Succinct and powerful while not too patronizing, today’s Huffpost article by Zeba Blay entitled “4 ‘Reverse Racism Myths’ that Need to Stop,” dispels four myths, really erroneous convictions that discomfited white people have about an historically discriminated population’s unique struggle.
She targets this specific population of social media shouters, most probably, who apparently need education I’m guessing from her approach. Her point: To deny that blacks have been systematically shut out of ‘privileges’ white people have enjoyed unfettered by racial discrimination such as education, jobs and safety is to deny history. To believe that all is well is to choose ignorance.
She begins with distinguishing racism from prejudice or bigotry, which is an important distinction, the former including that systematic exclusion while the latter two may refer to specific instances of hate or preference. But the upshot undergirding all four myths is like it or not, being born white is still hitting the lottery in this country because of its history that to date has not been erased, rectified or reconstituted.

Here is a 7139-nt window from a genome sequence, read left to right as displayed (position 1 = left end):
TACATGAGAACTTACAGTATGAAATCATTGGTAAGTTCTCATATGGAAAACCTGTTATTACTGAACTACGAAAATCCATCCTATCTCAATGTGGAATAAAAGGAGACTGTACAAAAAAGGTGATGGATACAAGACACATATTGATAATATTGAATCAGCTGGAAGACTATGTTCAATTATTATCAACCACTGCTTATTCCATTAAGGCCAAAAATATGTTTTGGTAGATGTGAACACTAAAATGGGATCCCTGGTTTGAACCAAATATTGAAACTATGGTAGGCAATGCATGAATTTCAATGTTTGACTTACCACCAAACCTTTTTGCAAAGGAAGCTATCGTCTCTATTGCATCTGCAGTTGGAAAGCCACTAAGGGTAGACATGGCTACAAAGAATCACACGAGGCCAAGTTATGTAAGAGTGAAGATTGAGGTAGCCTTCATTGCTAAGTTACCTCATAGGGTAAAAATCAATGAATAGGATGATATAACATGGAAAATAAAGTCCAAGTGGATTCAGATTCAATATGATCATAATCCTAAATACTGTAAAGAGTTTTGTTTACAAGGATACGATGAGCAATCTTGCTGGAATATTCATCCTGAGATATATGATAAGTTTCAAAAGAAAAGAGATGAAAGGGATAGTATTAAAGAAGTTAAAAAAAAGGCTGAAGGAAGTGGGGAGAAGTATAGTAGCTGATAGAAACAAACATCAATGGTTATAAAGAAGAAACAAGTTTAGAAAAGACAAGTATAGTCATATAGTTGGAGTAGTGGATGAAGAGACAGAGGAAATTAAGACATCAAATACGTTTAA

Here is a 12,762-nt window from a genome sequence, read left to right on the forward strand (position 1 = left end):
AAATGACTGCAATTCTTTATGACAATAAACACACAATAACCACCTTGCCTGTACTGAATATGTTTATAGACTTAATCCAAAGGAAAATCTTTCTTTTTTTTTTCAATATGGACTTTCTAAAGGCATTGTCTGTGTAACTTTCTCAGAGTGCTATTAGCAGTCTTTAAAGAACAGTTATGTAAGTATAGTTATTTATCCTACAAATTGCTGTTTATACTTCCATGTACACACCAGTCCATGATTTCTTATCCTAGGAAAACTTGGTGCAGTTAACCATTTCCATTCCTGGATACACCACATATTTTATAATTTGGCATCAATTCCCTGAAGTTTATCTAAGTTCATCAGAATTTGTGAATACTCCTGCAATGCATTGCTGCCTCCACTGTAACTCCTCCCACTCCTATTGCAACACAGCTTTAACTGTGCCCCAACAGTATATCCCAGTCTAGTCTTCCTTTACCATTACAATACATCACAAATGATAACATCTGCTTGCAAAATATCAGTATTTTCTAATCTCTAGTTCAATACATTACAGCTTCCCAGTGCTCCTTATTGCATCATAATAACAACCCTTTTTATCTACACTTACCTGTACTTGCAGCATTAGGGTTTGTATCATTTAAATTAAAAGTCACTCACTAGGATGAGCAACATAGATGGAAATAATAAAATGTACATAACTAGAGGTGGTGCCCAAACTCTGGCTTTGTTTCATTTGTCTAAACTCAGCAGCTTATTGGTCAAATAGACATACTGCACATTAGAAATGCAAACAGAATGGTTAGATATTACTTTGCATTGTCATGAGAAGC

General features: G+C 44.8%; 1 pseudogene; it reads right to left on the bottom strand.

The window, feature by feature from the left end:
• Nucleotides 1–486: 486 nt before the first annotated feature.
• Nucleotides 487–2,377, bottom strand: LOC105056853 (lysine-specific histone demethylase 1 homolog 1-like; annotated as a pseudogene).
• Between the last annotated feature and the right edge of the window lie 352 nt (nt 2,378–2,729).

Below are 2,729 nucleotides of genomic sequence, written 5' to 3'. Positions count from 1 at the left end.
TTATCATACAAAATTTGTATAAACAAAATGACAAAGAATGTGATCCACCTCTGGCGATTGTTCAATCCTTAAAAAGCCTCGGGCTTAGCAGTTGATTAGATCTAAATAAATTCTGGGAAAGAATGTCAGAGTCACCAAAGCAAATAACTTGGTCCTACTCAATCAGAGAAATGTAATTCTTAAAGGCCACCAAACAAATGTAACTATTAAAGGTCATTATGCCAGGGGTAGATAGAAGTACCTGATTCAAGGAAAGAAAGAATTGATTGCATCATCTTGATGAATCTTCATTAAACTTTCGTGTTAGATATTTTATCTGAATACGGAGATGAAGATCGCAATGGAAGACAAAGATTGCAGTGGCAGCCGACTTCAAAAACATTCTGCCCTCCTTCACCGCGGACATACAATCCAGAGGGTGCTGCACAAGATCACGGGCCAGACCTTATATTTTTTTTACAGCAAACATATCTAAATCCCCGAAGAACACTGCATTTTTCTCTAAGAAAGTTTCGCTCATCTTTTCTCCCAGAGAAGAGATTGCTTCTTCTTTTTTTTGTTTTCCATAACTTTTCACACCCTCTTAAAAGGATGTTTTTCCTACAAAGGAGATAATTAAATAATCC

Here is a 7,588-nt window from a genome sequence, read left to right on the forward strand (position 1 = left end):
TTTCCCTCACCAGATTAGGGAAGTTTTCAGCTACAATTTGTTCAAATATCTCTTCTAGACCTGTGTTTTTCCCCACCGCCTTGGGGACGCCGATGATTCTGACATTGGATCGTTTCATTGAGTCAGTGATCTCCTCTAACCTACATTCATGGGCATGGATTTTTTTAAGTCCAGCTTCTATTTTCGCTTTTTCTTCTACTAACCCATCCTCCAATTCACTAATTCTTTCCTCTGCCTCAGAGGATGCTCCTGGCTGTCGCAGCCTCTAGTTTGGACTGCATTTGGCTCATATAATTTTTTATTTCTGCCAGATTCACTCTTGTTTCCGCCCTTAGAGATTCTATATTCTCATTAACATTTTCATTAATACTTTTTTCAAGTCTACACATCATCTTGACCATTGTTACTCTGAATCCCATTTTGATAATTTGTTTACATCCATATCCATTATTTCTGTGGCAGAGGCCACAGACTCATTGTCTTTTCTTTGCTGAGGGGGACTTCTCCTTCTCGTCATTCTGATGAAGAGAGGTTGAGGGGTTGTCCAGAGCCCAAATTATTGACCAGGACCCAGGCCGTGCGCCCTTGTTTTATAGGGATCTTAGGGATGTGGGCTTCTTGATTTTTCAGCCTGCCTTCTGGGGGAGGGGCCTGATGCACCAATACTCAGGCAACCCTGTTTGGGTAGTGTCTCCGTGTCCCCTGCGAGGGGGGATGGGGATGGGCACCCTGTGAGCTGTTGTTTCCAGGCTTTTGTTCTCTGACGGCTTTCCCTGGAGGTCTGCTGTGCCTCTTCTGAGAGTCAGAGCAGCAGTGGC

White people have no standing to complain. And trying to catch up to white society is not privilege.
But while I respect the author’s opinion about cultural appropriation, white girls wearing Afros, for instance, I disagree that doing so is always unmindful theft or disregard of a people’s cultural strife. Systemitized thinking–labeling and generalizing as a means to exclude–is the core of oppression. While I would not say it is reverse discrimination to object to white afros, I maintain that there is a difference between respectful emulation and mindless appropriation.
Besides, some of us have hair that does nothing else but ‘fro. The seventies were good to me.